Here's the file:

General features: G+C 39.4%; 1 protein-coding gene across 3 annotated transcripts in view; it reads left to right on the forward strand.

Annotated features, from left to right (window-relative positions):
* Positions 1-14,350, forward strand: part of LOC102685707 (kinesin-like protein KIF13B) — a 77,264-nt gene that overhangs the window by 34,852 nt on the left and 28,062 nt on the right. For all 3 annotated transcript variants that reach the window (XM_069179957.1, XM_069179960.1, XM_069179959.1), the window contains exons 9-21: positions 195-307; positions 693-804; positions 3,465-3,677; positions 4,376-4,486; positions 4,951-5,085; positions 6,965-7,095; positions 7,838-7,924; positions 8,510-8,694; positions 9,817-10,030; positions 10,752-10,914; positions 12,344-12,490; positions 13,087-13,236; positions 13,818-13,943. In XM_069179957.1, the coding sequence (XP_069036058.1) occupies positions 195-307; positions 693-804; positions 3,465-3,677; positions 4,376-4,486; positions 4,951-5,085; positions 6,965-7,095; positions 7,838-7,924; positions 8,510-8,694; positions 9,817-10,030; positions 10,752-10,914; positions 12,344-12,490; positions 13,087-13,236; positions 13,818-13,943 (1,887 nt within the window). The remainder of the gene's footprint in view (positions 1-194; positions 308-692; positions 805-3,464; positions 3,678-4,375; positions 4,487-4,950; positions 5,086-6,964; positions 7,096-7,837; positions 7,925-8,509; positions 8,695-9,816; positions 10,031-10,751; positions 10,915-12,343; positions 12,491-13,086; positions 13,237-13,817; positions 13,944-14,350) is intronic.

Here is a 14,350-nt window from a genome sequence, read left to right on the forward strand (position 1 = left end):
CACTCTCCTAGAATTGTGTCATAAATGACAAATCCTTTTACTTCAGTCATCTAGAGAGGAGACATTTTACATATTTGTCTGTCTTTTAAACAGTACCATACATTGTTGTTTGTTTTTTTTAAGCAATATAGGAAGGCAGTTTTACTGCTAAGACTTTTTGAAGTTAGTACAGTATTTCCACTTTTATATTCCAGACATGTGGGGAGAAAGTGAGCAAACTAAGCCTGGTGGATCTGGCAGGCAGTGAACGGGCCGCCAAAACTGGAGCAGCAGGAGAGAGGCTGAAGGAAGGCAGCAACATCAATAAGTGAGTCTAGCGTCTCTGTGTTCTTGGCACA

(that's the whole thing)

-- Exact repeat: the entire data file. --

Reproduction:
General features: G+C 39.4%; 1 protein-coding gene across 3 annotated transcripts in view; it reads left to right on the forward strand.

Annotated features, from left to right (window-relative positions):
* Positions 1-14,350, forward strand: part of LOC102685707 (kinesin-like protein KIF13B) — a 77,264-nt gene that overhangs the window by 34,852 nt on the left and 28,062 nt on the right. For all 3 annotated transcript variants that reach the window (XM_069179957.1, XM_069179960.1, XM_069179959.1), the window contains exons 9-21: positions 195-307; positions 693-804; positions 3,465-3,677; positions 4,376-4,486; positions 4,951-5,085; positions 6,965-7,095; positions 7,838-7,924; positions 8,510-8,694; positions 9,817-10,030; positions 10,752-10,914; positions 12,344-12,490; positions 13,087-13,236; positions 13,818-13,943. In XM_069179957.1, the coding sequence (XP_069036058.1) occupies positions 195-307; positions 693-804; positions 3,465-3,677; positions 4,376-4,486; positions 4,951-5,085; positions 6,965-7,095; positions 7,838-7,924; positions 8,510-8,694; positions 9,817-10,030; positions 10,752-10,914; positions 12,344-12,490; positions 13,087-13,236; positions 13,818-13,943 (1,887 nt within the window). The remainder of the gene's footprint in view (positions 1-194; positions 308-692; positions 805-3,464; positions 3,678-4,375; positions 4,487-4,950; positions 5,086-6,964; positions 7,096-7,837; positions 7,925-8,509; positions 8,695-9,816; positions 10,031-10,751; positions 10,915-12,343; positions 12,491-13,086; positions 13,237-13,817; positions 13,944-14,350) is intronic.

Here is a 14,350-nt window from a genome sequence, read left to right on the forward strand (position 1 = left end):
CACTCTCCTAGAATTGTGTCATAAATGACAAATCCTTTTACTTCAGTCATCTAGAGAGGAGACATTTTACATATTTGTCTGTCTTTTAAACAGTACCATACATTGTTGTTTGTTTTTTTTAAGCAATATAGGAAGGCAGTTTTACTGCTAAGACTTTTTGAAGTTAGTACAGTATTTCCACTTTTATATTCCAGACATGTGGGGAGAAAGTGAGCAAACTAAGCCTGGTGGATCTGGCAGGCAGTGAACGGGCCGCCAAAACTGGAGCAGCAGGAGAGAGGCTGAAGGAAGGCAGCAACATCAATAAGTGAGTCTAGCGTCTCTGTGTTCTTGGCACA